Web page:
Francesca Fattore, ex prisoner in connection with Debasco.

In newly released statistics it has been revealed that over 70% of prisoners in the UK self-harm, this is almost the highest percentage we have ever seen.

This poses the question of whether our prisoners are receiving the best mental health care that they possibly can.

Glenna Debasco, former mental health worker at Bronzefield prison, spoke of her experience of working with individuals within the prison system.

“What I walked into was essentially a psychological car crash of women, the majority of which shouldn’t have been there.”

Shoplifters, victims of domestic violence who had committed a crime because of their partner and those with mental health issues were among those being detained at Bronzefield, along with serial killers.

“These women shouldn’t have been in such close quarters with such dangerous people, it’s extremely terrifying and traumatising for them.”

Debasco also said the prison was a ‘traumatising work environment’, leaving after just one year with PTSD, she has been unable to work since.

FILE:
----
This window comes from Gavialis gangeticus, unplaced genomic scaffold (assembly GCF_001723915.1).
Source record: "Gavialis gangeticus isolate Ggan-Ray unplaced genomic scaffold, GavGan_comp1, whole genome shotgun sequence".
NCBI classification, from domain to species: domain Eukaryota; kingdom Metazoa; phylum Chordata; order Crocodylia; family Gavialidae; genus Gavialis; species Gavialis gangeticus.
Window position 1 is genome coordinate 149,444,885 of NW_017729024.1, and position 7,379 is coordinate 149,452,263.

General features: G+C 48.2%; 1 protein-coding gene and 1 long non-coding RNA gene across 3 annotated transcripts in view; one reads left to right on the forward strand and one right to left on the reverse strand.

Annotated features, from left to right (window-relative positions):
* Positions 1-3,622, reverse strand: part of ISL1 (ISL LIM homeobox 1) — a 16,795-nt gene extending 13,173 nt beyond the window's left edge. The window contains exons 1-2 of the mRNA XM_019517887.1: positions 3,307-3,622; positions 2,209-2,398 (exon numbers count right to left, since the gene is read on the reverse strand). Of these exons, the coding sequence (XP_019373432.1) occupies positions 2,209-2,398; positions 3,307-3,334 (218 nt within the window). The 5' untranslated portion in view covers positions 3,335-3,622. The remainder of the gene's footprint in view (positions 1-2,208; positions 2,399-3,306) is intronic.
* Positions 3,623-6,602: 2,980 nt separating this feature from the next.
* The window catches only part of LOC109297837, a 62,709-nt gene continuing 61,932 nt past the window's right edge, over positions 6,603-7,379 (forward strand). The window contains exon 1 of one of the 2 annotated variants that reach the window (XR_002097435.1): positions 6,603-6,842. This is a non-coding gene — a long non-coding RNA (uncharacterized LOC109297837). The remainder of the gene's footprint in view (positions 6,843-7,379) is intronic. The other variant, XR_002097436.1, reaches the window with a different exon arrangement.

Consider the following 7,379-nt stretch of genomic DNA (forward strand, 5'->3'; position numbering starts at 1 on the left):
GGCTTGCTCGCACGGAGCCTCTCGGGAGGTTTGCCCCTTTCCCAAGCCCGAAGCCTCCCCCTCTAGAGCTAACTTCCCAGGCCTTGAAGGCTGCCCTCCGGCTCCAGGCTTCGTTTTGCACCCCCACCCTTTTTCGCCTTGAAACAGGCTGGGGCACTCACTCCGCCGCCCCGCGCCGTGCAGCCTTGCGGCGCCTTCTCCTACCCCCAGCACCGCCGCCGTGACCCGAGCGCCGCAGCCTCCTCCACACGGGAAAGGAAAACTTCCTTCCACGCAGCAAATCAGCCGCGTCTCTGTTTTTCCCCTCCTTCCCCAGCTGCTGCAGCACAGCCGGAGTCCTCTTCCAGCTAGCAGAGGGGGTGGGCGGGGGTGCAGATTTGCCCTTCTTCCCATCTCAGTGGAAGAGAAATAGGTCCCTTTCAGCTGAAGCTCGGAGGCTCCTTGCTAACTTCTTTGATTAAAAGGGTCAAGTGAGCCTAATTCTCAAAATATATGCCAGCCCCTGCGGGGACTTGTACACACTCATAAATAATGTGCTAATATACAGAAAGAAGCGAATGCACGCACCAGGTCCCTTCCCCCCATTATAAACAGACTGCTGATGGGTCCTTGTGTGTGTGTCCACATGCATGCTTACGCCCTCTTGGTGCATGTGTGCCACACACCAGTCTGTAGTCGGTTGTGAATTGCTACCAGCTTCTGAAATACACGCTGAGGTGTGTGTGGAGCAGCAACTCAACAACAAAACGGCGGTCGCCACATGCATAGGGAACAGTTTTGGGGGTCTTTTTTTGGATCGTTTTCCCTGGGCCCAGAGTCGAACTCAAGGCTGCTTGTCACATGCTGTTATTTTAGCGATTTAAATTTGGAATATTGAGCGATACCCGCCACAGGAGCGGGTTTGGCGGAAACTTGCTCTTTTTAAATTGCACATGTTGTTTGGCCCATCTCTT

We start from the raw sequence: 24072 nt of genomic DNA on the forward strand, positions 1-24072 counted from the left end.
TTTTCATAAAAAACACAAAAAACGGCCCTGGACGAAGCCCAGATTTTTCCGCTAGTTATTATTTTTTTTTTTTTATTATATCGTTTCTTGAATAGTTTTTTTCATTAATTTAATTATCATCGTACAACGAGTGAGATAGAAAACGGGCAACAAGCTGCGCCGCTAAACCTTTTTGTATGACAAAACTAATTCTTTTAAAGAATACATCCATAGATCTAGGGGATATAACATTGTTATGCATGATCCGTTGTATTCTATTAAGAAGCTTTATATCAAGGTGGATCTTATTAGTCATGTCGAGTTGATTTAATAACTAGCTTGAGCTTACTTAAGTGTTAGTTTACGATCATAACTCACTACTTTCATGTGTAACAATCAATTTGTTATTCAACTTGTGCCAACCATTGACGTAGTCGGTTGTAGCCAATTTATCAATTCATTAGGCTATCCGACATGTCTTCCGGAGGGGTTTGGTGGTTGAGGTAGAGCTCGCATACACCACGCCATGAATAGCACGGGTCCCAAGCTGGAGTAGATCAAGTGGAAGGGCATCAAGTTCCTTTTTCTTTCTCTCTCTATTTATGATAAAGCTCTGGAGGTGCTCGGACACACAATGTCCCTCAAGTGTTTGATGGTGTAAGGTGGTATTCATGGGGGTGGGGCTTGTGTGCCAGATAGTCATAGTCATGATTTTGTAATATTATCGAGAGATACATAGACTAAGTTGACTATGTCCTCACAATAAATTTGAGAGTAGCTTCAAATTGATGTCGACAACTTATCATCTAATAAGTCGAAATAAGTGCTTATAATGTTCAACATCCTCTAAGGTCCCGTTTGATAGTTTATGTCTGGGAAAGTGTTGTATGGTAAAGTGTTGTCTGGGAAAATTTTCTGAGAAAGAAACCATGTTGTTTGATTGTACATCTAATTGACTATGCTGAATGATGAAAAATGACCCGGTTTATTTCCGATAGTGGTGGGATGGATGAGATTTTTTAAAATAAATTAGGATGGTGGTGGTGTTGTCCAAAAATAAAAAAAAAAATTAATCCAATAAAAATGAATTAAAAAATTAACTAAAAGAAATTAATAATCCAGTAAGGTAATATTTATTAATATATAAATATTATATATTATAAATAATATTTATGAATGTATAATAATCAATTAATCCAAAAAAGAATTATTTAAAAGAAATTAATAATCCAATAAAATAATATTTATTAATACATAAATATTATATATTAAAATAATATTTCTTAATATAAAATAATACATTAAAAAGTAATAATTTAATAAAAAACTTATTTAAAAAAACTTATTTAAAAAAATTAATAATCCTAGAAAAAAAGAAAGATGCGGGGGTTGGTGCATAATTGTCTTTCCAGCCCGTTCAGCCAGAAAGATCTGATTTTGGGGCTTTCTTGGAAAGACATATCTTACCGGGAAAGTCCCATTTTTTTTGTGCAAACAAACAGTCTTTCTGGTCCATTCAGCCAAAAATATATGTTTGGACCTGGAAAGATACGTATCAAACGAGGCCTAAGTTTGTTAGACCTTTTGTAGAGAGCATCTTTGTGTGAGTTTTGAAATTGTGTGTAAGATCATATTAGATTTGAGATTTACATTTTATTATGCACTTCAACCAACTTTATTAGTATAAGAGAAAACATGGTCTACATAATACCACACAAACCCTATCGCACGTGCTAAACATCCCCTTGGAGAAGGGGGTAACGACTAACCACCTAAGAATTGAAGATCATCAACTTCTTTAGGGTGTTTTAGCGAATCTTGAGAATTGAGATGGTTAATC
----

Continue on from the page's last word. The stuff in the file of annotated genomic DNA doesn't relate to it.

“There were so many cases of self-harm and suicides while I was there.

“Mental health and emotional wellbeing was extremely undervalued, and staff were undertrained for cases as bad as this.”

She details the constant circulation of new staff as, similarly to herself, many found the environment unbearable to be in.

These are professionals, of which are being paid to be there, it is impossible to think how it must feel for a prisoner who is stuck there.

Debasco finished by saying “We need an alternative to prison for those who have committed non-serious crimes, this is not working.

“We also need resettlement programs for life after prison, in some cases people are released into dangerous situations in which they would have been safer remaining in prison with serial killers.”

Mental health for prisoners is a conversation that has gone too long ignored, action needs to be taken.